Erica Buist | L’Orfeó Olotí | February 20, 2019

My talk began with an exploration of how we learn (or don’t learn) about death in schools, how children’s stories teach that death is something that can be avoided if you’re smart enough, and the science behind how death reminders encourage people to be more racist, misogynist, and dependent on material goods. I weaved in my own story of how utterly ill-equipped I was to deal with the sudden death of my father-in-law, and described the seven death festivals I am visiting to research the different ways of dealing with death anxiety.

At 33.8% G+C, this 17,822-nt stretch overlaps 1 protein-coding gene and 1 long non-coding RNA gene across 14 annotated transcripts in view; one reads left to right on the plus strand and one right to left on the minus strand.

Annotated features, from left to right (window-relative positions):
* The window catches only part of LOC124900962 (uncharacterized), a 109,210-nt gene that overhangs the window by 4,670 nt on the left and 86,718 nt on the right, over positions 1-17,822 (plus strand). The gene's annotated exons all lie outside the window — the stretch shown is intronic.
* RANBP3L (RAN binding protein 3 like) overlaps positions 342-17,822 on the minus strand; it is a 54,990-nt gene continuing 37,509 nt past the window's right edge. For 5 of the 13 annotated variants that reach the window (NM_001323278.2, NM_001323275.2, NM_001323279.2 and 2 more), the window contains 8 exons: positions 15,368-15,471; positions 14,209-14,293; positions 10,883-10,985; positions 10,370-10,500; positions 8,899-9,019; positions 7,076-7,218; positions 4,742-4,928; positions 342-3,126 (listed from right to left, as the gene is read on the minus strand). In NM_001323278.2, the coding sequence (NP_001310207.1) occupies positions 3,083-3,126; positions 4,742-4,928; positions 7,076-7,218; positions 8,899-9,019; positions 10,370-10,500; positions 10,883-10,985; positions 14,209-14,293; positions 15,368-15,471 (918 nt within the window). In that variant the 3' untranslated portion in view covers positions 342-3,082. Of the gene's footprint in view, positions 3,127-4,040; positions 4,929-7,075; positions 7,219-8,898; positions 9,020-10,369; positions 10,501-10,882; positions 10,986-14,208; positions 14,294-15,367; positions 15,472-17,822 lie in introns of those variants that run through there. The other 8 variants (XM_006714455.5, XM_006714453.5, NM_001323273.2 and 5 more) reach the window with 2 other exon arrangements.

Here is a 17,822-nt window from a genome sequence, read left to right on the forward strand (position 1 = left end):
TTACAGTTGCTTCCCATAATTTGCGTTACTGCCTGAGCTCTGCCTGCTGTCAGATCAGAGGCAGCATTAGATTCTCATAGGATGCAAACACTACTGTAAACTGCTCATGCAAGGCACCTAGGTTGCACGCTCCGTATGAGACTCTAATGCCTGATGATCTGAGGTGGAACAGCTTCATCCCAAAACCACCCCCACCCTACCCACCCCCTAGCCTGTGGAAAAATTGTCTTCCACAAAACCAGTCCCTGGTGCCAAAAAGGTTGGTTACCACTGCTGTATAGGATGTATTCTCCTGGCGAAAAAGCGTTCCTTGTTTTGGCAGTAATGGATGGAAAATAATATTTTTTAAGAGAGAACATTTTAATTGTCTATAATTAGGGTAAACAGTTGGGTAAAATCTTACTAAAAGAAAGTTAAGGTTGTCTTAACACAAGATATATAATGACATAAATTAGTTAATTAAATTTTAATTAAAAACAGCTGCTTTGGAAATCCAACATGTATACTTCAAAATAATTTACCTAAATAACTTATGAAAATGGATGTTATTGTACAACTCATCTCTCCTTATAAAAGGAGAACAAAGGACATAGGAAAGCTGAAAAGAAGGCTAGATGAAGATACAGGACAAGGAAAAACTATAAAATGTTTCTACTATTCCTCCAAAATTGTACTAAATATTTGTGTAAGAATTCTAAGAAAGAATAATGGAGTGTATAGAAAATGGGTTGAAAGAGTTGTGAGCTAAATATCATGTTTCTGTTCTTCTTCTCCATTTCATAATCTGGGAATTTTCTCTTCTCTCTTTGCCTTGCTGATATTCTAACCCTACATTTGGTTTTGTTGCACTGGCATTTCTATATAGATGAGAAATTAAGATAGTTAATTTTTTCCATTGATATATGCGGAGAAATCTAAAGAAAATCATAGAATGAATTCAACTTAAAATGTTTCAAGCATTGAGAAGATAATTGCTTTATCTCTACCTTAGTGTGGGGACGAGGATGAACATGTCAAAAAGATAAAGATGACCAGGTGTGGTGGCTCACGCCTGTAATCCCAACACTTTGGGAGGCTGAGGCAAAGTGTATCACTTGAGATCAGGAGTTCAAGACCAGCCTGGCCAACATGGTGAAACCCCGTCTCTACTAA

One woman asked me if sending her dead friend a text message is part of the healing process, “or am I being weird?” For me this highlighted my point, how little framework we have in the west when it comes to death and grieving. I told her it certainly is, that there are two lessons to be learned from the death festivals: that death is normal, and that grieving is a process personal to you.